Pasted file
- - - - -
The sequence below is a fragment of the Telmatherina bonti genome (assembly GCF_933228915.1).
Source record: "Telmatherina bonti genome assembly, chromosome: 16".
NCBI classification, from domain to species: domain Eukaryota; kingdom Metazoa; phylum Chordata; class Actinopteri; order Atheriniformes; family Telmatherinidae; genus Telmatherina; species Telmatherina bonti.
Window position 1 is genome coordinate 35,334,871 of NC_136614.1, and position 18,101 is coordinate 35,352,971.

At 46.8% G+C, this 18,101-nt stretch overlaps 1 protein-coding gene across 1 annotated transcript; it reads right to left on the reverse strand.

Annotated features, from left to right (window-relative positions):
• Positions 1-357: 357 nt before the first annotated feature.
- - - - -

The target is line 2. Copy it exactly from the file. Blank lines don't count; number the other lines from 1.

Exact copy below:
Source record: "Telmatherina bonti genome assembly, chromosome: 16".